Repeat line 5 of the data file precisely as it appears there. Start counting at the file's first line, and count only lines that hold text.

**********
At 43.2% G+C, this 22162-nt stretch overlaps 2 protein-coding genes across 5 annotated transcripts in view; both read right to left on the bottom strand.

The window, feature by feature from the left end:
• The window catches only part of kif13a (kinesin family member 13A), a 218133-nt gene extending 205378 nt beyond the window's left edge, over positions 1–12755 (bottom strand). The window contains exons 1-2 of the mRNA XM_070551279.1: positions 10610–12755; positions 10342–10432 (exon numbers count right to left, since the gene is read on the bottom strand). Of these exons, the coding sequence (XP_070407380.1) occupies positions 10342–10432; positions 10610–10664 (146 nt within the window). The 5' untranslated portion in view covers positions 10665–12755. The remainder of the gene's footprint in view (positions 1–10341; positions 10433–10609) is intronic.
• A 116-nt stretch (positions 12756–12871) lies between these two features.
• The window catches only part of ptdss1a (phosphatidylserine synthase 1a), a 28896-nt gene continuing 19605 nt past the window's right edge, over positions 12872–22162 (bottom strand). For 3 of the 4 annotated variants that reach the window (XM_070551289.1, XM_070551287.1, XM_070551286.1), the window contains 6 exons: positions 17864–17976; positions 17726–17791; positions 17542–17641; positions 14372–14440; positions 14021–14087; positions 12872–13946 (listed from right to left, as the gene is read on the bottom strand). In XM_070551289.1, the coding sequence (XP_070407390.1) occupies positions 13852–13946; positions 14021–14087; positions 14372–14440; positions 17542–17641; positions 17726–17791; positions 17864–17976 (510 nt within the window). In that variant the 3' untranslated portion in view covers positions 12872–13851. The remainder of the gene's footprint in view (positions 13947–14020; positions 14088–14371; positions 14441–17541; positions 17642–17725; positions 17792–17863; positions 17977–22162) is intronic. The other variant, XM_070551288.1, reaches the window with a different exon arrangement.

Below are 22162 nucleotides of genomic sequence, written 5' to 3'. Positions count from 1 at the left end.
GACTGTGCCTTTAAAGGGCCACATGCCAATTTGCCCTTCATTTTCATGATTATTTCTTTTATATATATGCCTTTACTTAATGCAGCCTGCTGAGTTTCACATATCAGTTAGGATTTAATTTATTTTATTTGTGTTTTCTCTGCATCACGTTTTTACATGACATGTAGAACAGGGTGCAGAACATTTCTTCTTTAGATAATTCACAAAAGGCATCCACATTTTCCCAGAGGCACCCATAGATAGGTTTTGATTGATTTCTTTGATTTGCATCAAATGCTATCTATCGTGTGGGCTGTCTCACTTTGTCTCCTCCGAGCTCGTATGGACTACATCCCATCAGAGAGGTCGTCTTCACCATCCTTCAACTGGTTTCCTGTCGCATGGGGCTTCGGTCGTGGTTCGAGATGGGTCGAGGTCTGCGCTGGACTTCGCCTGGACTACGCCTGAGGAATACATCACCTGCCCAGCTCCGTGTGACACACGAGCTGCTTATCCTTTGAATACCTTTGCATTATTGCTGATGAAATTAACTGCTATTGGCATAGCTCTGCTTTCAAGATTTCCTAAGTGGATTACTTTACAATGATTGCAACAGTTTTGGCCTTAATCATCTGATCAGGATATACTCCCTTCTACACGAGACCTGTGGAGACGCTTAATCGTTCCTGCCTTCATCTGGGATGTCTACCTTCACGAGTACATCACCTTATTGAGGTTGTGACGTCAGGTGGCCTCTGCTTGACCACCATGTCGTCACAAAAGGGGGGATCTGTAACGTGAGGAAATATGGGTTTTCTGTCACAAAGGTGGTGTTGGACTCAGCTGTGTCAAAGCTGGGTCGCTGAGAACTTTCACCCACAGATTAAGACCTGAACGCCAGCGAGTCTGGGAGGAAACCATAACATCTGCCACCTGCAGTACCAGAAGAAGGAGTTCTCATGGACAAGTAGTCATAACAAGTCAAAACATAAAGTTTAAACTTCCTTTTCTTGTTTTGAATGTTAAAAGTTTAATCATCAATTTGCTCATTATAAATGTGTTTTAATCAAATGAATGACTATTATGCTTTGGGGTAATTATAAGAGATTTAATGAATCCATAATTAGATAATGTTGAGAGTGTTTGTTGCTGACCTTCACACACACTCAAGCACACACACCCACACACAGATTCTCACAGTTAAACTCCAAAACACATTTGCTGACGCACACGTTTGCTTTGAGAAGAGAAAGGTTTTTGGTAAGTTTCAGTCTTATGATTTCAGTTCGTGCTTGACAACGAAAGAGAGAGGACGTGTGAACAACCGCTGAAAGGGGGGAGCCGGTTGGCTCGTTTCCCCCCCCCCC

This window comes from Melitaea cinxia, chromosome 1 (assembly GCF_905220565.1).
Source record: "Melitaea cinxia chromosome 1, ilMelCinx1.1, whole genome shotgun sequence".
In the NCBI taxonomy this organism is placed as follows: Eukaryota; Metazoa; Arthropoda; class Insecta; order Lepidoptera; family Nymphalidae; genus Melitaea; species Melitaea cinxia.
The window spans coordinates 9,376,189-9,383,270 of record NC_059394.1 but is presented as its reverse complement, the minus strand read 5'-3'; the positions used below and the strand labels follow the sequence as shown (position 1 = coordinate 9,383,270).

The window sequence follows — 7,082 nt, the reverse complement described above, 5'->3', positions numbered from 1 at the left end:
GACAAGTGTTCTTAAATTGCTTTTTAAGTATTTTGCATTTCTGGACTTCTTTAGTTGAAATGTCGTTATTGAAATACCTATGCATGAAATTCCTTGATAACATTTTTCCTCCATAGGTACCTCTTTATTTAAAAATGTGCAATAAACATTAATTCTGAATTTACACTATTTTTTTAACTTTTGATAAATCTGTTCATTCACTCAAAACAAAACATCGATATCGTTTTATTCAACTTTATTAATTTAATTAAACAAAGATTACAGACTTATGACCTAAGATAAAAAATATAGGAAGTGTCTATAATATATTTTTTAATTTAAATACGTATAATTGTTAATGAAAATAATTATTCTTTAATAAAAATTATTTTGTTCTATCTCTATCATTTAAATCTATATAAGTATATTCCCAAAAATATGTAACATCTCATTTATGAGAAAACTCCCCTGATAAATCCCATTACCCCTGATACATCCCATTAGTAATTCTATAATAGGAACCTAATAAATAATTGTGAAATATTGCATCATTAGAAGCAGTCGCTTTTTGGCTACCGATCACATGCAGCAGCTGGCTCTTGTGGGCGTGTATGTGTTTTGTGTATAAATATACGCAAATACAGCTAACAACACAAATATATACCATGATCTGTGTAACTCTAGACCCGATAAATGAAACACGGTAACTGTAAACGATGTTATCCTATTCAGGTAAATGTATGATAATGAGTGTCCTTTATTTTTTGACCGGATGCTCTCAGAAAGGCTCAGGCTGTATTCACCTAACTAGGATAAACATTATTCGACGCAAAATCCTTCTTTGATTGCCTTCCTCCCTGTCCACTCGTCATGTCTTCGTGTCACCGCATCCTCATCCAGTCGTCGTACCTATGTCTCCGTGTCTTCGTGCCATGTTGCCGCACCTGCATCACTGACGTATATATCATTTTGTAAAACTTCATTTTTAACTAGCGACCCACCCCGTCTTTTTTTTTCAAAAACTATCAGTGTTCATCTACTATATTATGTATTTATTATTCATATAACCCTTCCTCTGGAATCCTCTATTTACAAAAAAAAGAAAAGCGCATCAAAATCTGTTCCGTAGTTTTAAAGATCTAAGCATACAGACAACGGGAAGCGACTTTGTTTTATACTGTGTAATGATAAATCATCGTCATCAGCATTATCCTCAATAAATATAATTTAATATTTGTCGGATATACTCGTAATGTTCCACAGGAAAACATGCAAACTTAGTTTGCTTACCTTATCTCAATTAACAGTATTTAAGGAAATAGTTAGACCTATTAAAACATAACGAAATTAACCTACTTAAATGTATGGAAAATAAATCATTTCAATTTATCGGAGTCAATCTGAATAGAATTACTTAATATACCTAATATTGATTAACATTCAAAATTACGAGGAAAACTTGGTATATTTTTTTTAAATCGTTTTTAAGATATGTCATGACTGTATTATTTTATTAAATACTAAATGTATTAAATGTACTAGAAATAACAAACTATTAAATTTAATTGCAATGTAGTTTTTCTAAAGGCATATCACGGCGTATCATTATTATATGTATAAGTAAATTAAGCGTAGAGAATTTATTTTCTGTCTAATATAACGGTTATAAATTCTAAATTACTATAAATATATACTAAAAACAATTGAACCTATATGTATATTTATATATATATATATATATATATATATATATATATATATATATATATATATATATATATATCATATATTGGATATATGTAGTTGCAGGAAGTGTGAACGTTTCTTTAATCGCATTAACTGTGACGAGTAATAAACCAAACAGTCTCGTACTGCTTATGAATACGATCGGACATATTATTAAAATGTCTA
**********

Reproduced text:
• The window catches only part of ptdss1a (phosphatidylserine synthase 1a), a 28896-nt gene continuing 19605 nt past the window's right edge, over positions 12872–22162 (bottom strand). For 3 of the 4 annotated variants that reach the window (XM_070551289.1, XM_070551287.1, XM_070551286.1), the window contains 6 exons: positions 17864–17976; positions 17726–17791; positions 17542–17641; positions 14372–14440; positions 14021–14087; positions 12872–13946 (listed from right to left, as the gene is read on the bottom strand). In XM_070551289.1, the coding sequence (XP_070407390.1) occupies positions 13852–13946; positions 14021–14087; positions 14372–14440; positions 17542–17641; positions 17726–17791; positions 17864–17976 (510 nt within the window). In that variant the 3' untranslated portion in view covers positions 12872–13851. The remainder of the gene's footprint in view (positions 13947–14020; positions 14088–14371; positions 14441–17541; positions 17642–17725; positions 17792–17863; positions 17977–22162) is intronic. The other variant, XM_070551288.1, reaches the window with a different exon arrangement.